“I think it’s still debatable about how basketball is going to be played, what’s going to win out,” Jackson said, leaving no-doubt of his disdain for the point-guard-dominated concept of “screen-and-roll, break down, pass, and two of three players standing in spots, not participating in the offense.”
The Knicks have not been winning in the two seasons since Jackson took control. And after digging deeper into the numbers, part of the reason is because the team seems to be running an outdated operating system.
New York’s inability and/or unwillingness to penetrate into the paint has been a monumental problem. Per NBA.com/stats, the Knicks rank dead last in drives per game. Twenty-eight of the 30 teams in the NBA average over 21 drives to the basket per game. Meanwhile, New York averages just 15.1 drives, which result in only 10.3 points per game. (NBA.com classifies a “drive” as any touch that starts at least 20 feet from the hoop and is dribbled within 10 feet of the hoop and excludes fast breaks.)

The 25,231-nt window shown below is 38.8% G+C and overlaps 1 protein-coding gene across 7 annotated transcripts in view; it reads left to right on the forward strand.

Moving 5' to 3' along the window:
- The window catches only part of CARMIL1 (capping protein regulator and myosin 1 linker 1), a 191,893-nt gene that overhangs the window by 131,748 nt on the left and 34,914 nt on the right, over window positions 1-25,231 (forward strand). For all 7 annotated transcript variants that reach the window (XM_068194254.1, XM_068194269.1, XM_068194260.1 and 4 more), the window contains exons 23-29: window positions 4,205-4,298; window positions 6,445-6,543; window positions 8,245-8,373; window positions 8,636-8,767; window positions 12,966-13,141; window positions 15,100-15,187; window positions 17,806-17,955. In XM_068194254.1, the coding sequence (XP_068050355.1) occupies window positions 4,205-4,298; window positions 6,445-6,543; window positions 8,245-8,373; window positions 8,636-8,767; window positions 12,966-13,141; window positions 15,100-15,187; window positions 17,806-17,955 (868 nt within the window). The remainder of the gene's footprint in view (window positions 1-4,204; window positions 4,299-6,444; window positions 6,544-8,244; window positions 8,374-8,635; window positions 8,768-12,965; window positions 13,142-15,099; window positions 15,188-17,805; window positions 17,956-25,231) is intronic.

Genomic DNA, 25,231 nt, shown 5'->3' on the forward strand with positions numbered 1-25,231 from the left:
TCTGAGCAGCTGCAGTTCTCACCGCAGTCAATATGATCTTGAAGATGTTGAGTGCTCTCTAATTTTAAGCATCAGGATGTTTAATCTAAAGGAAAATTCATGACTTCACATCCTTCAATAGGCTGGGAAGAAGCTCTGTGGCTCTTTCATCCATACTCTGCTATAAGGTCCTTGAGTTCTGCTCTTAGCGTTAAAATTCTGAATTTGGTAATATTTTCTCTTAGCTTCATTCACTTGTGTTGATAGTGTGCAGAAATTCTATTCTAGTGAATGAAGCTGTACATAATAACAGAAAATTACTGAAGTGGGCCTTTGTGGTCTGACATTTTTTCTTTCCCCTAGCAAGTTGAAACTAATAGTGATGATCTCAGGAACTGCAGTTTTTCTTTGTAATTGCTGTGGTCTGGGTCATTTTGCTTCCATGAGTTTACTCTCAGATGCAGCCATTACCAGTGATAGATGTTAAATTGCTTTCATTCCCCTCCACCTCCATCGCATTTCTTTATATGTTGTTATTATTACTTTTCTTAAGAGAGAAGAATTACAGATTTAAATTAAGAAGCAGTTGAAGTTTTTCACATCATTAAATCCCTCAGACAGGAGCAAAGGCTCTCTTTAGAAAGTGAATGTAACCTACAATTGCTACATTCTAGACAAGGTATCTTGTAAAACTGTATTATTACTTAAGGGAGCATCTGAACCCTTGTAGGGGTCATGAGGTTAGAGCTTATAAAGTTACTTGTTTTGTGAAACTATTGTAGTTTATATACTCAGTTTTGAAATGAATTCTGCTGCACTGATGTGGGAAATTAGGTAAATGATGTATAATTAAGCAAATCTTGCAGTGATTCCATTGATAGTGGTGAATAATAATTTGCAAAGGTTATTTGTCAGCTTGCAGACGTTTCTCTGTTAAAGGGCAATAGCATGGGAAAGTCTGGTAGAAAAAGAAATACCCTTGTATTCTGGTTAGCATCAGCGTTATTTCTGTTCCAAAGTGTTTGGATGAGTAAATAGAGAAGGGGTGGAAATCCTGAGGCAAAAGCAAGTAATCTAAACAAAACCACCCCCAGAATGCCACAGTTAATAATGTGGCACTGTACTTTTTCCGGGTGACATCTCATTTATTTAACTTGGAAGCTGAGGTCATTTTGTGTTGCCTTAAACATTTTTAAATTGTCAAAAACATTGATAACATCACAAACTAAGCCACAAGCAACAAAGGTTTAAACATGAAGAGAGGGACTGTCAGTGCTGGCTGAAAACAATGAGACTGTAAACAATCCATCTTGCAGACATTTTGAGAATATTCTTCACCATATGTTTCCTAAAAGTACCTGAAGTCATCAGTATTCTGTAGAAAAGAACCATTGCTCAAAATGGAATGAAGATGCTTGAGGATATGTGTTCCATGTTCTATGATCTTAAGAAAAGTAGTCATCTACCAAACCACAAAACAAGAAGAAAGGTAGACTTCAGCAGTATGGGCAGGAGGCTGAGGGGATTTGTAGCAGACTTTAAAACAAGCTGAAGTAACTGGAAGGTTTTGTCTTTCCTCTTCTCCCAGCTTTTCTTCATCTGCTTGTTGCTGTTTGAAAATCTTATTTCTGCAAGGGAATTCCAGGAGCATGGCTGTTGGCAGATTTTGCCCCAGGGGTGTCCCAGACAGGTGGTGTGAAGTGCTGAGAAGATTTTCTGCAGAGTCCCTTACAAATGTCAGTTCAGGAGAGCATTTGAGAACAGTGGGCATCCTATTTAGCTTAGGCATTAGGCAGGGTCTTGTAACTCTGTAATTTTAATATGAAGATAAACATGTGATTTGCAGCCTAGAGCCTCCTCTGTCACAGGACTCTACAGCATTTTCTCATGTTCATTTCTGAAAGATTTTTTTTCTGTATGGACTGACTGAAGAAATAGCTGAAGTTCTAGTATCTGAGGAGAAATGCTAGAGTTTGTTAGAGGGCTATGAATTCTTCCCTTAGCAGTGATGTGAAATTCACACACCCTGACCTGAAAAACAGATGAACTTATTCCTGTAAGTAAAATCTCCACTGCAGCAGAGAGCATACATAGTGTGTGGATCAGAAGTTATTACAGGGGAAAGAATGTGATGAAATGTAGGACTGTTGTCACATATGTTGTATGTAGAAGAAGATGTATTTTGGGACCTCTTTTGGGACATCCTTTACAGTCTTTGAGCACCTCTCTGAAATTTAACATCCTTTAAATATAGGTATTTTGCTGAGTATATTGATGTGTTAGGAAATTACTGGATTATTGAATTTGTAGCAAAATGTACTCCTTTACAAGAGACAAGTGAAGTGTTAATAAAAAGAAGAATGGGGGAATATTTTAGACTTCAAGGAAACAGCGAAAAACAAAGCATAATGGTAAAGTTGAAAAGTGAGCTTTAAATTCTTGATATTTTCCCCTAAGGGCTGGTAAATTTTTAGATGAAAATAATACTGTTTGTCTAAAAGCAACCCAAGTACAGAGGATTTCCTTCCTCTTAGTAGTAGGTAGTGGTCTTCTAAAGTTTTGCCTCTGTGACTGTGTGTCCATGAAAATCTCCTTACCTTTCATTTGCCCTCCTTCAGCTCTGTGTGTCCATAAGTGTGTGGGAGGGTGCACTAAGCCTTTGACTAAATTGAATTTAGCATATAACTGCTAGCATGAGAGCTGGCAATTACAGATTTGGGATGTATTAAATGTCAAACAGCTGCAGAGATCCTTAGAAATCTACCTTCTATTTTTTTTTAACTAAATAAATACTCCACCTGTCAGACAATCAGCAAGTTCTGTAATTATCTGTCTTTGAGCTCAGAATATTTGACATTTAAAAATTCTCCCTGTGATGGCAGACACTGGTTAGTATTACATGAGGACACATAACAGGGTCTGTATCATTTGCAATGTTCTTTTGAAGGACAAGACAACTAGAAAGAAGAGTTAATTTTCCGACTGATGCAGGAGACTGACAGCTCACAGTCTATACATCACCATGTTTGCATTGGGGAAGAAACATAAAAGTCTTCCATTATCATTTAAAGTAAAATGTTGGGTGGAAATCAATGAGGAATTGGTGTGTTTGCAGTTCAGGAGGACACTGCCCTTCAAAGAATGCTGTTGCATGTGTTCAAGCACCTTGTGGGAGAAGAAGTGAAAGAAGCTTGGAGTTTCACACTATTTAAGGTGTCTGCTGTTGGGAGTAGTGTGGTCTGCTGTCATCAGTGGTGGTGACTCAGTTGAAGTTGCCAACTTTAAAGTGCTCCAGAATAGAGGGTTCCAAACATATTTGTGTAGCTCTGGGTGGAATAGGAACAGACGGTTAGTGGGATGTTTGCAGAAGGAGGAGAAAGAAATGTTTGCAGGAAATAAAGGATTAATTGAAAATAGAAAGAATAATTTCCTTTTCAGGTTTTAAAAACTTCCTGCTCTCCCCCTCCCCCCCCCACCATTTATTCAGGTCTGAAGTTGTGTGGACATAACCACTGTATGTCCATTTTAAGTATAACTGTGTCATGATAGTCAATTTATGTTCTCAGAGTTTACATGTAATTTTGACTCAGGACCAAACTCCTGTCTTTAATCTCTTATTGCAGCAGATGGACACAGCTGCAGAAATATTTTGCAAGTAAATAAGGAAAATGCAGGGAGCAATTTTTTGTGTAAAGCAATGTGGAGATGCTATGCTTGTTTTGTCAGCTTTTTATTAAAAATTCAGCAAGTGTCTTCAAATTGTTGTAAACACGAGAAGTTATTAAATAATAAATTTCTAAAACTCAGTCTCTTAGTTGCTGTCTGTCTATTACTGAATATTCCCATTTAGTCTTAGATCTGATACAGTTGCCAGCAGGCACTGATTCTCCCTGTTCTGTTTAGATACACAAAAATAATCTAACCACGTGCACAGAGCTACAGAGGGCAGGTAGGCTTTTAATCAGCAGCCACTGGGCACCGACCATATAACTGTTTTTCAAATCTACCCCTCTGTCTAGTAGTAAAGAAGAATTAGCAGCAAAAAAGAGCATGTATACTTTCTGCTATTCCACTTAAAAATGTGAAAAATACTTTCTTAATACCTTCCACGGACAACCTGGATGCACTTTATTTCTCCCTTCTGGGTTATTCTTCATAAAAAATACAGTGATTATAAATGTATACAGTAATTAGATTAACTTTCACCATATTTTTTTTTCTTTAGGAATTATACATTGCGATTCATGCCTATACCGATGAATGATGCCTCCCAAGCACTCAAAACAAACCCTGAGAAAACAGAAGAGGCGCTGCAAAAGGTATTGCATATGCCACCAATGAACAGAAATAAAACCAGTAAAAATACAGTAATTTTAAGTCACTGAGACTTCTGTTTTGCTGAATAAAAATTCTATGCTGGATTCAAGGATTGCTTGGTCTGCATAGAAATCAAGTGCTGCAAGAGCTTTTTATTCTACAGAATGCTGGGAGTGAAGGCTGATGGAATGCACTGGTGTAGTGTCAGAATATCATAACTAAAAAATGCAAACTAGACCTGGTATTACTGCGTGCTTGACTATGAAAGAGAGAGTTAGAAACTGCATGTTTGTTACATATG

There are five teams in the league that average 30 or more drives per contest. Not to mention, every team in the NBA other than the Knicks averages at least 10.5 field goal attempts per game off drives to the bucket.
Another issue maddening fans in New York is the puzzling rotations the Knicks have employed this season. Coach Rambis is inexplicably starting Vujacic and playing Calderon heavy minutes, despite the fact that the Knicks are 13 games below .500, have no chance of making the playoffs and don’t own their first-round pick in the upcoming 2016 NBA Draft. New York selected Jerian Grant in the first round last summer, but the rookie floor general remains buried on the bench behind the aging vets. The Knicks need to find out just how good Grant is and start developing him. They aren’t going to learn anything about his potential or prepare him for prime time if he rots on the bench behind players who are obviously not a part of the franchise’s future. Furthermore, Grant has been far more successful penetrating into the paint and getting to the free-throw stripe than either of the veterans starting ahead of him.
Calderon and Vujacic have scored a combined 98 points in the paint in the 2,460 minutes they have played this season.
Grant has scored 138 points in the paint in the 980 minutes he has played.
Calderon and Vujacic have combined to take a total of 75 free-throw attempts this season.
Grant has attempted 97 free-throws.